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Altered GABAergic markers, increased binocularity and reduced plasticity in the visual cortex of Engrailed-2 knockout mice

DOI: 10.3389/fncel.2014.00163

Keywords: plasticity, inhibition, monocular deprivation, critical period, neurodevelopmental disorder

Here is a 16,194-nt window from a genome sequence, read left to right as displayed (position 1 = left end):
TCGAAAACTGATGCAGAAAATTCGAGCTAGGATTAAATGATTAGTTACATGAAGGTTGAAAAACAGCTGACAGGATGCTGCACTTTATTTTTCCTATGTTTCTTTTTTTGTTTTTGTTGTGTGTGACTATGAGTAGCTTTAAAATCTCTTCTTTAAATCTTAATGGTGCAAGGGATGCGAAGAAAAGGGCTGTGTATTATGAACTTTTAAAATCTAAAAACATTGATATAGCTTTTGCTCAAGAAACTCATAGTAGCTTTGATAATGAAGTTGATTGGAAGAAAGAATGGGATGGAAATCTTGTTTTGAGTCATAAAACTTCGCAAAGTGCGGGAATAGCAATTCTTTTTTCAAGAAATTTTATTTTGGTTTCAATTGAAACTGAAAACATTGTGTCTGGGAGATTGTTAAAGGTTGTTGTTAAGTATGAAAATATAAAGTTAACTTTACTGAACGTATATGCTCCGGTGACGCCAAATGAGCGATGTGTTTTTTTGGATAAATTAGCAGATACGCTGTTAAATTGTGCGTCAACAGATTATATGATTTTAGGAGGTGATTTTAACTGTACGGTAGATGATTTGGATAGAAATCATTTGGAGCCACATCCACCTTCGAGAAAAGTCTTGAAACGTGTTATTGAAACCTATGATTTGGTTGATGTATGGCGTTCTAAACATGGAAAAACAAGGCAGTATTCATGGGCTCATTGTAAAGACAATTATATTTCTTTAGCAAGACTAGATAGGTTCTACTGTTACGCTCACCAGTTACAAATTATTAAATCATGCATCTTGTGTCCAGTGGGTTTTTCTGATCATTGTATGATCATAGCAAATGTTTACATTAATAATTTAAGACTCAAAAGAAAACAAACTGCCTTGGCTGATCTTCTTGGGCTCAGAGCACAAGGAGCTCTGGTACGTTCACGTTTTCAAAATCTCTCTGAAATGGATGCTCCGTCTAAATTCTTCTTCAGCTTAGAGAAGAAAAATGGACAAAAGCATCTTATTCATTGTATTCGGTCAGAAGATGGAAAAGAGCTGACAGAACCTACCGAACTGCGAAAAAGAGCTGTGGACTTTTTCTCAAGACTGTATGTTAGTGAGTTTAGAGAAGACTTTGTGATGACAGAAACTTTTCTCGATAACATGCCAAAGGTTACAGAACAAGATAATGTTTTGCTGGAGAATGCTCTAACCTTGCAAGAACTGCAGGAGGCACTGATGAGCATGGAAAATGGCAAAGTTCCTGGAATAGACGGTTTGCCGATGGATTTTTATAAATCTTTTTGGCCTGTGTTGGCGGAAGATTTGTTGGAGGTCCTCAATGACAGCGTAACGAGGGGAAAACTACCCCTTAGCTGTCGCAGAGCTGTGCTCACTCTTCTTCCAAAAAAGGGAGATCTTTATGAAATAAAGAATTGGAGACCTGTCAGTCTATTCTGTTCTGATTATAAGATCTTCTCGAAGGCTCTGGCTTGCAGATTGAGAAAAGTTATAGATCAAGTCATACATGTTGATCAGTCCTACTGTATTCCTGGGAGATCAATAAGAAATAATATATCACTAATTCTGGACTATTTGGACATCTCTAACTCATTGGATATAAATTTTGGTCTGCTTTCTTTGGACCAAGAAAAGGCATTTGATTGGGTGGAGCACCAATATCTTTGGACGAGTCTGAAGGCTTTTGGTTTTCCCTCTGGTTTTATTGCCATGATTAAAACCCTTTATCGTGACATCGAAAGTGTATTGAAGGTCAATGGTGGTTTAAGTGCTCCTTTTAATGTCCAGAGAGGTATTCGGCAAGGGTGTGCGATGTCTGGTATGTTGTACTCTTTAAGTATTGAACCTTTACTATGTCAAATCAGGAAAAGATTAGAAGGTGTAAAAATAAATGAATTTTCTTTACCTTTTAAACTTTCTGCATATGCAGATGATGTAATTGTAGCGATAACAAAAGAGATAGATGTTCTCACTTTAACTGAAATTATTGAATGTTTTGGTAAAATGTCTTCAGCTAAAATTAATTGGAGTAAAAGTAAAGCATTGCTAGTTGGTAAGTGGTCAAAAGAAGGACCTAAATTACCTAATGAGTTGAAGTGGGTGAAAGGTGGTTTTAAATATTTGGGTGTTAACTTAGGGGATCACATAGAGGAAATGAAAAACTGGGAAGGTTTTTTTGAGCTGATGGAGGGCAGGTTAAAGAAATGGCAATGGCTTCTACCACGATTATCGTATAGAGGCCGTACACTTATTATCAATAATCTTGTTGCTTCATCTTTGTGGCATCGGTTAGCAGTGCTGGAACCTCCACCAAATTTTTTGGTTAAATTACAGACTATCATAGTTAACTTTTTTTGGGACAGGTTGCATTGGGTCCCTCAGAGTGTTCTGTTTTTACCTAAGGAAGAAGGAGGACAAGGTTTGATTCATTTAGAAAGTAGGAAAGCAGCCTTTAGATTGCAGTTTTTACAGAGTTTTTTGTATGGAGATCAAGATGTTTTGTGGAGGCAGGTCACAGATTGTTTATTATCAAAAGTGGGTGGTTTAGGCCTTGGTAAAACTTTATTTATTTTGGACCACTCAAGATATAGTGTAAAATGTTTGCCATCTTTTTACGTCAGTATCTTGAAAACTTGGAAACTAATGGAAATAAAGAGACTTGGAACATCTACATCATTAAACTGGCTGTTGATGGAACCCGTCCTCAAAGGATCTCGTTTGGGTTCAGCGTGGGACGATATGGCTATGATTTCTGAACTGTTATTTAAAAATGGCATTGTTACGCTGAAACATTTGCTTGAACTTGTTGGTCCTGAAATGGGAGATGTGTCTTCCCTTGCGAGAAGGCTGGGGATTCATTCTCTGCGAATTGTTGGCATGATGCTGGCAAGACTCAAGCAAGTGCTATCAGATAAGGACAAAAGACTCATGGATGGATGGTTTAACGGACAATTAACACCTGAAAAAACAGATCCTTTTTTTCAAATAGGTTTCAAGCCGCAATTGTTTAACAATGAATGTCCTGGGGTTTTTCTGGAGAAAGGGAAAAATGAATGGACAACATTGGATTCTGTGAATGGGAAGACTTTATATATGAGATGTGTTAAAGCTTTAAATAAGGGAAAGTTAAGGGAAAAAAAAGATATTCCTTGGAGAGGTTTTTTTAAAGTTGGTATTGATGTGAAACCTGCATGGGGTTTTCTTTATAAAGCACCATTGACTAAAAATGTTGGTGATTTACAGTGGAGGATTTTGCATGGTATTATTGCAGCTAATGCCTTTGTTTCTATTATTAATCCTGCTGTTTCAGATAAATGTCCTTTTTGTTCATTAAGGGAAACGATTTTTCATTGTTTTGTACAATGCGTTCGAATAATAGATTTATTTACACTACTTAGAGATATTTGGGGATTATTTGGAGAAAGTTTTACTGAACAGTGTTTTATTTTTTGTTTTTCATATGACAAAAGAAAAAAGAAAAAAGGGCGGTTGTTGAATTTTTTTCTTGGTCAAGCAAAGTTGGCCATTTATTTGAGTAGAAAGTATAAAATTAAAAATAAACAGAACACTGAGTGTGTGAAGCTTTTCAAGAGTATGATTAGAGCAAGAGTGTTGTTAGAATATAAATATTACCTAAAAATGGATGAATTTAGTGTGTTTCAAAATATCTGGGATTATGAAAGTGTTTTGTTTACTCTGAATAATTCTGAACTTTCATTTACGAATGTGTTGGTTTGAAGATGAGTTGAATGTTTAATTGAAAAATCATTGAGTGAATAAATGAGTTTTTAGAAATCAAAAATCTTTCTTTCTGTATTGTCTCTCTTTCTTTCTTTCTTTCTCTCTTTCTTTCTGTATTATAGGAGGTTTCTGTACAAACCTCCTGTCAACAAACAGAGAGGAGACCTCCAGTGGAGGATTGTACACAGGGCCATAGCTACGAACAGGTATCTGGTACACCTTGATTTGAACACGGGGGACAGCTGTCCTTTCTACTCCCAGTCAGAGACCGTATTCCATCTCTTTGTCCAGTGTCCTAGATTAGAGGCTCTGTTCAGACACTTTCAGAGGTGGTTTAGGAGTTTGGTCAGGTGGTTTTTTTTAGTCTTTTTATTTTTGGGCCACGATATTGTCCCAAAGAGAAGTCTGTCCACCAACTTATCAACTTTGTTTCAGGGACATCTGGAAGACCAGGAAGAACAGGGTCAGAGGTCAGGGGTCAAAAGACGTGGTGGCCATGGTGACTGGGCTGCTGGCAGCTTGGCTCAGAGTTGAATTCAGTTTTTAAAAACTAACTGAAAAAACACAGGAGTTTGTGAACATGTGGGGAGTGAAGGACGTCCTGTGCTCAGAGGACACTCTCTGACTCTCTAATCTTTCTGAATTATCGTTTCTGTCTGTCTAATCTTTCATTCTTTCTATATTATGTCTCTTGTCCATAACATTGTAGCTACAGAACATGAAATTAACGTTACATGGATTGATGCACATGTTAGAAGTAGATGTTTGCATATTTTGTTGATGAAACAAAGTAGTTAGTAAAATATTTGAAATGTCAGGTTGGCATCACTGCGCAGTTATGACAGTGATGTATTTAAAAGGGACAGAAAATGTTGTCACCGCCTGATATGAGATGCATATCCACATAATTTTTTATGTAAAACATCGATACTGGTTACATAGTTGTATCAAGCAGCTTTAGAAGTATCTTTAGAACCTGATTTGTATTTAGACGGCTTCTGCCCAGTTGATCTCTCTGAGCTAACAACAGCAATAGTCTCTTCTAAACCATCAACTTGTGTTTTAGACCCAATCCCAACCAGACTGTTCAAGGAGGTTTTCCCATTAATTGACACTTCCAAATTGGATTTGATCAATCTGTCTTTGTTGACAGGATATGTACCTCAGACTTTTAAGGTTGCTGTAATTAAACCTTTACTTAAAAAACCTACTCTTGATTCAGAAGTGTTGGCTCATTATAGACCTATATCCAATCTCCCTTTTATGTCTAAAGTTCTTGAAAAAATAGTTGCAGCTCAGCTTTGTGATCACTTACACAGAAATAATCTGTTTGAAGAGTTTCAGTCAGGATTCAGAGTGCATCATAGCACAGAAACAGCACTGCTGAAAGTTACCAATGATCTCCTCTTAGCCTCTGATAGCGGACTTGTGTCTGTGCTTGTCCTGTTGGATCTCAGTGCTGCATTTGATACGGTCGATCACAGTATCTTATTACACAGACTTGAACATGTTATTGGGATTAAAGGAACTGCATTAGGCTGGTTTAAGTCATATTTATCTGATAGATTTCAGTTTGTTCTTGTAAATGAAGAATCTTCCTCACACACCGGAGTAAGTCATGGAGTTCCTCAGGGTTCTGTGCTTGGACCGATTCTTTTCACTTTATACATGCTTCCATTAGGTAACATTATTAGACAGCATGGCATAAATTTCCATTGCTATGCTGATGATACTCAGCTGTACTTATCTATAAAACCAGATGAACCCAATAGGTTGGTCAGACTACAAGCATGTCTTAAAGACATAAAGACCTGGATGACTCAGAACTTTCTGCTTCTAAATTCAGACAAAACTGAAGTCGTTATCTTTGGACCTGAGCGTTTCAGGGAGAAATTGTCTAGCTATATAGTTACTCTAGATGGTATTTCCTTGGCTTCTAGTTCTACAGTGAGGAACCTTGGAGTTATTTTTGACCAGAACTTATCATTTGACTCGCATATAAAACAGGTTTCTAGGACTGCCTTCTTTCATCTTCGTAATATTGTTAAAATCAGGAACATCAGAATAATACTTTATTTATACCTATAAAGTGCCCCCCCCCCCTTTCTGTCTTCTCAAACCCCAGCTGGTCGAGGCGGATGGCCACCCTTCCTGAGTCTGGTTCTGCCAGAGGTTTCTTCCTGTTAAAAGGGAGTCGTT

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The maturation of the GABAergic system is a crucial determinant of cortical development during early postnatal life, when sensory circuits undergo a process of activity-dependent refinement. An altered excitatory/inhibitory balance has been proposed as a possible pathogenic mechanism of autism spectrum disorders (ASD). The homeobox-containing transcription factor Engrailed-2 (En2) has been associated to ASD, and En2 knockout (En2?/?) mice show ASD-like features accompanied by a partial loss of cortical GABAergic interneurons. Here we studied GABAergic markers and cortical function in En2?/? mice, by exploiting the well-known anatomical and functional features of the mouse visual system. En2 is expressed in the visual cortex at postnatal day 30 and during adulthood. When compared to age-matched En2+/+ controls, En2?/? mice showed an increased number of parvalbumin (PV+), somatostatin (SOM+), and neuropeptide Y (NPY+) positive interneurons in the visual cortex at P30, and a decreased number of SOM+ and NPY+ interneurons in the adult. At both ages, the differences in distinct interneuron populations observed between En2+/+ and En2?/? mice were layer-specific. Adult En2?/? mice displayed a normal eye-specific segregation in the retino-geniculate pathway, and in vivo electrophysiological recordings showed a normal development of basic functional properties (acuity, response latency, receptive field size) of the En2?/? primary visual cortex. However, a significant increase of binocularity was found in P30 and adult En2?/? mice, as compared to age-matched controls. Differently from what observed in En2+/+ mice, the En2?/? primary visual cortex did not respond to a brief monocular deprivation performed between P26 and P29, during the so-called “critical period.” These data suggest that altered GABAergic circuits impact baseline binocularity and plasticity in En2?/? mice, while leaving other visual functional properties unaffected.


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